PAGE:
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As we ease into the lazy summer pace of one blockbuster per week, we also settle into the provincial screening schedule of forever lagging a week behind. Indiana Jones and the Kingdom of the Crystal Skull, opening today, but not screened before the beginning of the week, will have to wait while I catch up with last Friday’s opening, not screened till the middle of the week, two days prior. (We wee weeklies require more lead time.) I might in any case have preferred this week to be writing about Claude Lelouch’s Roman de Gare, a bigger event for me than any Indiana Jones (or for that matter, Steven Spielberg) film, opening on Friday exclusively at the Hillcrest, but without benefit of any advance screening whatever. It’s hard to quell suspicions that the number of local press screenings has started to decrease since the Union-Tribune’s dismissal of David Elliott and its reliance on syndicated reviews in his stead. (On a broader front, the sweeping squeeze on print critics rouses suspicions over every rave for Iron Man or Speed Racer or the like. Where one once suspected an overenthusiastic reviewer of trying to justify his choice of job, one now suspects him of fighting to save it.) To turn, in the meantime, to last Friday’s news....

The Chronicles of Narnia: Prince Caspian, or as we could call it, The Lion, the Witch, No Wardrobe, maintains the medium-high standard of its 2005 forerunner, higher, in my estimation, than the standards of such close-by epic cycles as the Lord of the Rings series and the Harry Potter series. Perhaps I was predisposed to this one because, even though I’ve avoided his children’s books, I have read a fair amount of C.S. Lewis — that most rational of Christians — with pleasure and with admiration, whereas I have read but a little bit of J.R.R. Tolkien without either pleasure or admiration and have read J.K. Rowling (why do all these authors go by initials?) not at all. Even without such predisposition, the narrative elements of Narnia seem somehow to have more heft, more harmony, more resonance, and the individual installments (based now on two) demonstrably stand more solidly on their own.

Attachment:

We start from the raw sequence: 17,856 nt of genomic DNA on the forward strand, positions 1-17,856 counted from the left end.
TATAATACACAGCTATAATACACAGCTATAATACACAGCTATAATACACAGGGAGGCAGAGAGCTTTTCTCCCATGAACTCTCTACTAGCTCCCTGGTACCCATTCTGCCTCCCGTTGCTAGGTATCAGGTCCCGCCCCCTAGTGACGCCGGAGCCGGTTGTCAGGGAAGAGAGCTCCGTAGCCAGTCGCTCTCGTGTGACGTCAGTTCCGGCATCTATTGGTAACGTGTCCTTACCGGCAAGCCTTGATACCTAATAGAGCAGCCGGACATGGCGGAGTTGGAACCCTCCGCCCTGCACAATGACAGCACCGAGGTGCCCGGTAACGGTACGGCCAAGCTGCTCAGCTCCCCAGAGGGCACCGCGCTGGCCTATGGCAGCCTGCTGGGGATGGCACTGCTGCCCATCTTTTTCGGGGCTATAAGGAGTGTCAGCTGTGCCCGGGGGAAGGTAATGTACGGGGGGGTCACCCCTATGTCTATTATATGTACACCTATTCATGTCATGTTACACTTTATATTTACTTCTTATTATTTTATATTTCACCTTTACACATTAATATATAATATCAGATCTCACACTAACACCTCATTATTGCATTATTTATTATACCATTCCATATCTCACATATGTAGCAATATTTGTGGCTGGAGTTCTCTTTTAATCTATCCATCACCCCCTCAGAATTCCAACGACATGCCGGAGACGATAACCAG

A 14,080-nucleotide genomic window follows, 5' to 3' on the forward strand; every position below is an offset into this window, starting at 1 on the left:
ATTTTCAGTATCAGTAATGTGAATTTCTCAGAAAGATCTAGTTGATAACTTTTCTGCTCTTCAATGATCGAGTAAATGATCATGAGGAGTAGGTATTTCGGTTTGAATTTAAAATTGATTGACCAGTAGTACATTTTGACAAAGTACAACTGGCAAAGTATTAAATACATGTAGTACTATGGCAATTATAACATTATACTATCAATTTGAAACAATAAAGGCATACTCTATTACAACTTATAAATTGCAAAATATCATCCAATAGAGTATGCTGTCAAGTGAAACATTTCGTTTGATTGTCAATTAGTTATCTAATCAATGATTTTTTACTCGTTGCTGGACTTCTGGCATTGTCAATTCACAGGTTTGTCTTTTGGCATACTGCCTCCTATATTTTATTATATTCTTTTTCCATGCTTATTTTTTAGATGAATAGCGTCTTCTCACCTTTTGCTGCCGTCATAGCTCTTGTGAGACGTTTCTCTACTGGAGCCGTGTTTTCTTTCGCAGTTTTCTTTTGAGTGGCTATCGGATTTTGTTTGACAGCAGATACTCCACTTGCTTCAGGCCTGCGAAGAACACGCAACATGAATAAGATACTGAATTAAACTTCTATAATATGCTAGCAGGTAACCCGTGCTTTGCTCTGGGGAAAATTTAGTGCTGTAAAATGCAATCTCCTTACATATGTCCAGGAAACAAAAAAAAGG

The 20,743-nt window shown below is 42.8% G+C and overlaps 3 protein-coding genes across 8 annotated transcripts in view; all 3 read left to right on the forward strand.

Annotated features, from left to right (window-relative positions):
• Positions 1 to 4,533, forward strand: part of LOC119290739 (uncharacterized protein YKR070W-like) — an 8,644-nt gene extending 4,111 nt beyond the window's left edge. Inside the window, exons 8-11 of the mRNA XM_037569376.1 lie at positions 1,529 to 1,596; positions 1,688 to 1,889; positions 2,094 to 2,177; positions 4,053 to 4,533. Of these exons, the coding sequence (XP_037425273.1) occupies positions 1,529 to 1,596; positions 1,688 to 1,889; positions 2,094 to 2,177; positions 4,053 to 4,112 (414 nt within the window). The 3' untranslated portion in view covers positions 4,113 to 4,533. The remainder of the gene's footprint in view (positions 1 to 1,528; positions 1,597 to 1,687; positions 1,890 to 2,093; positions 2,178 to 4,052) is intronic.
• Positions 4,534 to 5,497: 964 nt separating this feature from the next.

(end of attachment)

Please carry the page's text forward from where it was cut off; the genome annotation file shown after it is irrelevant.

The follow-up to The Lion, the Witch, and the Wardrobe (again under the direction of Andrew Adamson, his second live-action film after making his name with Shrek and Shrek 2, whose smart-ass tone he has wisely stifled) makes a pretty clean break with the Story So Far and makes only minimal demands on your recollection of it. The four Pevensie siblings (William Moseley, Anna Popplewell, Skandar Keynes, and Georgie Henley), otherwise known as “the Kings and Queens of Old,” herein return to the parallel universe of Narnia, not through the portal of a magic clothes closet but from an ordinary London subway platform (call it The Lion, the Witch, and the Tube, if you choose), but while it’s still WWII-time in England, a “few hundred” years have passed in Narnia. Ruins have replaced castles. Animals have regressed to dumbness. Trees stand rooted to the ground.